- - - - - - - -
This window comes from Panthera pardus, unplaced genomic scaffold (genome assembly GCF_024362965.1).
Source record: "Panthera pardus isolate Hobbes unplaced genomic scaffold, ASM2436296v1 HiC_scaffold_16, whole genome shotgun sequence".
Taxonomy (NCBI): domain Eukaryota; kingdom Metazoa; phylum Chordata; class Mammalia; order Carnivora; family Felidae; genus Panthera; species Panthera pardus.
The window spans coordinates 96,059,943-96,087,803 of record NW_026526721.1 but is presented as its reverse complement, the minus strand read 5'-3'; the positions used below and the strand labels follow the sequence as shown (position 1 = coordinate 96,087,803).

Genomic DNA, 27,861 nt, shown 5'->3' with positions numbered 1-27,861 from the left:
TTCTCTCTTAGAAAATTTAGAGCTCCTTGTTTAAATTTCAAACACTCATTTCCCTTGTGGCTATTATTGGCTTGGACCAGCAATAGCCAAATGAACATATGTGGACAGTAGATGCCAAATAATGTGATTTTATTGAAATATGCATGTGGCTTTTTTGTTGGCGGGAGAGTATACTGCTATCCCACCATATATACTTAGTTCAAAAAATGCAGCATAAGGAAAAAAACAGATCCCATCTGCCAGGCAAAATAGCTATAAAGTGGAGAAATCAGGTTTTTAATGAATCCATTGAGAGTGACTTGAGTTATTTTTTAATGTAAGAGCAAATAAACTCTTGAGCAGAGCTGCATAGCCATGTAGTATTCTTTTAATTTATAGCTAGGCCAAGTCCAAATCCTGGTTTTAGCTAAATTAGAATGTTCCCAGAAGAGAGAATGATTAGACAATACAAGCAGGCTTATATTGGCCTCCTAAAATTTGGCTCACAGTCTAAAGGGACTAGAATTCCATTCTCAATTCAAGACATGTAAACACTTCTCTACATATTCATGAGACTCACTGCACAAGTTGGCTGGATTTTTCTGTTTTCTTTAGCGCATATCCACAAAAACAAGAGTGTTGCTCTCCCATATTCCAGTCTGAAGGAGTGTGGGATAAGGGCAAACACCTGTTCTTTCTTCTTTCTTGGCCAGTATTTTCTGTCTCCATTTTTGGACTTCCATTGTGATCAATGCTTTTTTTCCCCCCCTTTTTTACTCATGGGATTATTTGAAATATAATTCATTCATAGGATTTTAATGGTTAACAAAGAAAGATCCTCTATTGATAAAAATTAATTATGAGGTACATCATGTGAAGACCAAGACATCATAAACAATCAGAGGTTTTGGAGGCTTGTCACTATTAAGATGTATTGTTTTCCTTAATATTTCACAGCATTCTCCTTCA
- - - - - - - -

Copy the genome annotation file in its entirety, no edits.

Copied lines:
This window comes from Panthera pardus, unplaced genomic scaffold (genome assembly GCF_024362965.1).
Source record: "Panthera pardus isolate Hobbes unplaced genomic scaffold, ASM2436296v1 HiC_scaffold_16, whole genome shotgun sequence".
Taxonomy (NCBI): domain Eukaryota; kingdom Metazoa; phylum Chordata; class Mammalia; order Carnivora; family Felidae; genus Panthera; species Panthera pardus.
The window spans coordinates 96,059,943-96,087,803 of record NW_026526721.1 but is presented as its reverse complement, the minus strand read 5'-3'; the positions used below and the strand labels follow the sequence as shown (position 1 = coordinate 96,087,803).

Genomic DNA, 27,861 nt, shown 5'->3' with positions numbered 1-27,861 from the left:
TTCTCTCTTAGAAAATTTAGAGCTCCTTGTTTAAATTTCAAACACTCATTTCCCTTGTGGCTATTATTGGCTTGGACCAGCAATAGCCAAATGAACATATGTGGACAGTAGATGCCAAATAATGTGATTTTATTGAAATATGCATGTGGCTTTTTTGTTGGCGGGAGAGTATACTGCTATCCCACCATATATACTTAGTTCAAAAAATGCAGCATAAGGAAAAAAACAGATCCCATCTGCCAGGCAAAATAGCTATAAAGTGGAGAAATCAGGTTTTTAATGAATCCATTGAGAGTGACTTGAGTTATTTTTTAATGTAAGAGCAAATAAACTCTTGAGCAGAGCTGCATAGCCATGTAGTATTCTTTTAATTTATAGCTAGGCCAAGTCCAAATCCTGGTTTTAGCTAAATTAGAATGTTCCCAGAAGAGAGAATGATTAGACAATACAAGCAGGCTTATATTGGCCTCCTAAAATTTGGCTCACAGTCTAAAGGGACTAGAATTCCATTCTCAATTCAAGACATGTAAACACTTCTCTACATATTCATGAGACTCACTGCACAAGTTGGCTGGATTTTTCTGTTTTCTTTAGCGCATATCCACAAAAACAAGAGTGTTGCTCTCCCATATTCCAGTCTGAAGGAGTGTGGGATAAGGGCAAACACCTGTTCTTTCTTCTTTCTTGGCCAGTATTTTCTGTCTCCATTTTTGGACTTCCATTGTGATCAATGCTTTTTTTCCCCCCCTTTTTTACTCATGGGATTATTTGAAATATAATTCATTCATAGGATTTTAATGGTTAACAAAGAAAGATCCTCTATTGATAAAAATTAATTATGAGGTACATCATGTGAAGACCAAGACATCATAAACAATCAGAGGTTTTGGAGGCTTGTCACTATTAAGATGTATTGTTTTCCTTAATATTTCACAGCATTCTCCTTCA